Union minister Som Parkash said he hoped the agitation against the new agricultural legislations would end on Wednesday, as the sixth round of talks between the government and farmer leaders got underway, reported ANI.
Parkash is one of the three representatives of the Centre, who, along with Union Agriculture Minister Narendra Singh Tomar and Railways Minister Piyush Goyal, has been engaging with the farmers for over a month, trying to placate their anger about the market-oriented reforms introduced by the government in September. Five rounds of talks have failed to achieve a breakthrough.
“We hope that the talks [held on Wednesday] will be decisive,” the Union minister told the news agency. “Talks will be held on all issues, including the Minimum Support Price with an open heart. I hope that farmers’ agitation ends today.”
Meanwhile, Kisan Mazdoor Sangharsh Committee, Punjab, Joint Secretary Sukhwinder Singh Sabra on Wednesday said his association did not think that an agreement would be reached during the sixth round of talks. “We don’t think we will reach a solution even today [Wednesday],” he added. “The three farms should be repealed.”
The deadlock between the government and protestors has persisted as the farmers’ unions still insist they want the laws repealed. Ahead of Wednesday’s meeting, the leaders wrote to the Centre, clarifying that the first item on the agenda of the meeting should be the modalities of scrapping the legislations.
But the government has refused to accept the demand. Instead it offered – through multiple channels – to make amendments to certain contentious sections of the laws. It also promised to provide a written guarantee that the legislations would not dismantle the existing minimum support price regime.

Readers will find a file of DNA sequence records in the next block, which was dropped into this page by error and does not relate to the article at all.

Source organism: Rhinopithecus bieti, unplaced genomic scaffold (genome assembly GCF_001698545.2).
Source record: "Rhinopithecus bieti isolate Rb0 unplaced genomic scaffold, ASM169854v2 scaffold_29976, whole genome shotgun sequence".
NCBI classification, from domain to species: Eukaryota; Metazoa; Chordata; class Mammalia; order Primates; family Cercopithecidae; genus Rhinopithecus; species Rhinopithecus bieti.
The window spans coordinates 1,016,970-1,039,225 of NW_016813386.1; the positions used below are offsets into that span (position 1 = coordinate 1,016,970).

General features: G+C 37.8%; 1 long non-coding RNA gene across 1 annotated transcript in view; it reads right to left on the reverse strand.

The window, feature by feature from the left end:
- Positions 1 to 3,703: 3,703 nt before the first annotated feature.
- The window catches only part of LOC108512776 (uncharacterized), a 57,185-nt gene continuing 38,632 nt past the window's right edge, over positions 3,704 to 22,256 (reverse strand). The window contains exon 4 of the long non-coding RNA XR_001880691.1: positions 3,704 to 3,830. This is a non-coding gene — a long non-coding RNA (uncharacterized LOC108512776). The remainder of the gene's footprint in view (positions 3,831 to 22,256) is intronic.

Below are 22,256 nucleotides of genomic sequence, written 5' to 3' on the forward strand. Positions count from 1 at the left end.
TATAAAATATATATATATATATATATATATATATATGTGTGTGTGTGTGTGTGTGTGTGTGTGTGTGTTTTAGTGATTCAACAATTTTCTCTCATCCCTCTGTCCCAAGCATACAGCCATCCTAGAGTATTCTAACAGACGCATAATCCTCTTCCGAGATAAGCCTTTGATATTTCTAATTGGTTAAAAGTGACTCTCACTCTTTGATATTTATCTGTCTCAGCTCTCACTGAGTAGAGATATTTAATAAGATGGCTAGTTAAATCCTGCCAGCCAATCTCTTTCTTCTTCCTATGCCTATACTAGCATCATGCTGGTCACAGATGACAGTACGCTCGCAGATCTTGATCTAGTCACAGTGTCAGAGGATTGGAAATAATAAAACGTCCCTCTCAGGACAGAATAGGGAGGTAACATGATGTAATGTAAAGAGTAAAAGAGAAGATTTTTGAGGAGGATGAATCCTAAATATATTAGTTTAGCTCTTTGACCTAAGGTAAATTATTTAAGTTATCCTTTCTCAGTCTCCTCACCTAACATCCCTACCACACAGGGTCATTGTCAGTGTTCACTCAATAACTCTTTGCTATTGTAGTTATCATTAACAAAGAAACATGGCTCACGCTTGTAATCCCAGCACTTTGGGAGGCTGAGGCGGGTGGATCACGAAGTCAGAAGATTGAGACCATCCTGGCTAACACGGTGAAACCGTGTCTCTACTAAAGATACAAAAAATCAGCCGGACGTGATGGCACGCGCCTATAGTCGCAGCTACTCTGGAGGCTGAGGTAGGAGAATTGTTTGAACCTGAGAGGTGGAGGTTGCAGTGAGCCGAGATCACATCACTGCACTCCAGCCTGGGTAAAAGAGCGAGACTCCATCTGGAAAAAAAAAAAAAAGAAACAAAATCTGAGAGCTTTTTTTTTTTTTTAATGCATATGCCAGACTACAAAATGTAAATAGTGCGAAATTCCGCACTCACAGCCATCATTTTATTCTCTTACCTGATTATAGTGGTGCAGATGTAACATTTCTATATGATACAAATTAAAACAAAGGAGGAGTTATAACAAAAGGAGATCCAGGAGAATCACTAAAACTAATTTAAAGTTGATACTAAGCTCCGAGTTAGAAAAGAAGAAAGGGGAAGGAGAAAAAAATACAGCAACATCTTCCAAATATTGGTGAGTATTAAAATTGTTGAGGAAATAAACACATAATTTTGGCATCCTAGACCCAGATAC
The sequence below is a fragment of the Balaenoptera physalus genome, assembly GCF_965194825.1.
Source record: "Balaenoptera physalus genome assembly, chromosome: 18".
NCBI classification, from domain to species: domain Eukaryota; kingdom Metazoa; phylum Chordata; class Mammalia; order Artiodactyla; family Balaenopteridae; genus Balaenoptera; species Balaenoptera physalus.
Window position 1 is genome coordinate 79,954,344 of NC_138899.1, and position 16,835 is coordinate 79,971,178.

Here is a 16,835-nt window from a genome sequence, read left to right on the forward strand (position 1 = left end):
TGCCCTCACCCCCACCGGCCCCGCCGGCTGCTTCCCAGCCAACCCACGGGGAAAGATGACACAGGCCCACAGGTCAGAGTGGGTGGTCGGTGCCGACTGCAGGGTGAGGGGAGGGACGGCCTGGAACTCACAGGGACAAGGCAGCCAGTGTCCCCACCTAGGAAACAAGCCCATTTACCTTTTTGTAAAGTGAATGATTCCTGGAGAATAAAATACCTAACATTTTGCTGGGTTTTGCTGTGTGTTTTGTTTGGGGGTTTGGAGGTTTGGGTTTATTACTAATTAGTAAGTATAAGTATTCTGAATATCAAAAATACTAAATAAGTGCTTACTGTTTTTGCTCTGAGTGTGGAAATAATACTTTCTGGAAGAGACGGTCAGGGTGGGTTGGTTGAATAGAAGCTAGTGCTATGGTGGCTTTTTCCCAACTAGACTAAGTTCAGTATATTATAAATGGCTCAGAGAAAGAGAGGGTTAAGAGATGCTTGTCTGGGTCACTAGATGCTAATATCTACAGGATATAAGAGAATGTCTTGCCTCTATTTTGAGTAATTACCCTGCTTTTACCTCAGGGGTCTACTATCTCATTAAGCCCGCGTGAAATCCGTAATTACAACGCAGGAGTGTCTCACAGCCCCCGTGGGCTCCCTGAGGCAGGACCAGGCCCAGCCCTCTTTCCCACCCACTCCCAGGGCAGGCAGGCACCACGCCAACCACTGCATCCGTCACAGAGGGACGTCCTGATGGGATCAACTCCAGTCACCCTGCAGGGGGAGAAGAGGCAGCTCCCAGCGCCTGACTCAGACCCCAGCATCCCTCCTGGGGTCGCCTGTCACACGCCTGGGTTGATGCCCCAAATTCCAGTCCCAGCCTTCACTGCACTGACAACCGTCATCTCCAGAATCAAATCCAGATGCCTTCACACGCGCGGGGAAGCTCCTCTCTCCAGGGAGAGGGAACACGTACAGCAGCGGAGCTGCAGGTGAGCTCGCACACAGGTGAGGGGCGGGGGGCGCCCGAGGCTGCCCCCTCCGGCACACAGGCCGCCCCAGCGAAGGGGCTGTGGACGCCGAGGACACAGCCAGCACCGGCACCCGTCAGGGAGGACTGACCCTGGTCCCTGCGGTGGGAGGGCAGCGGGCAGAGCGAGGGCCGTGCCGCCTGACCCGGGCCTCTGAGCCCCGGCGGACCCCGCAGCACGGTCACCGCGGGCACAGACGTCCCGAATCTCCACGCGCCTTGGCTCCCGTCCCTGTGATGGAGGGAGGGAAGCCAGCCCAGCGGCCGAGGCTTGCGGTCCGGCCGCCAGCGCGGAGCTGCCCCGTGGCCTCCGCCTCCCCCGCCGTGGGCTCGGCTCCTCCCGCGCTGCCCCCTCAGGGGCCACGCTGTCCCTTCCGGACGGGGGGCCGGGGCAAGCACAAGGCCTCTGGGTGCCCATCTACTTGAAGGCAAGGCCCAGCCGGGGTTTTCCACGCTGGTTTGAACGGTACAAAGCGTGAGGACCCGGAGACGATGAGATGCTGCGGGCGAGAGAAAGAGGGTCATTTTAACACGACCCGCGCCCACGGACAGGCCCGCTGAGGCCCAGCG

Earlier in the day, Defence Minister Rajnath Singh made another attempt to reach out to the farmers, appealing to them to engage the government in a logical debate on every clause of the new agricultural legislations. He said the farmers should allow the administration “to do the needful to address their problems”.
The Bharatiya Janata Party leader said that Prime Minister Narendra Modi was anguished to see the farmers protesting against the reforms, which he initiated with the intention of doubling their income. “There is no question of being insensitive as far as the subject of farmers is concerned,” Singh had said.
Tens of thousands of farmers, mostly from Punjab and Haryana, have been protesting at key entry points to Delhi for 30 straight days against the laws now, withstanding temperatures dropping to two to three degrees Celsius.
The farmers fear the agricultural reforms will weaken the minimum support price mechanism under which the government buys agricultural produce, will lead to the deregulation of crop-pricing, deny them fair remuneration for their produce and leave them at the mercy of corporations.
The government, on the other hand, maintains that the new laws will give farmers more options in selling their produce, lead to better pricing, and free them from unfair monopolies. The law passed in September are meant to overhaul antiquated procurement procedures and open up the market, the government has claimed.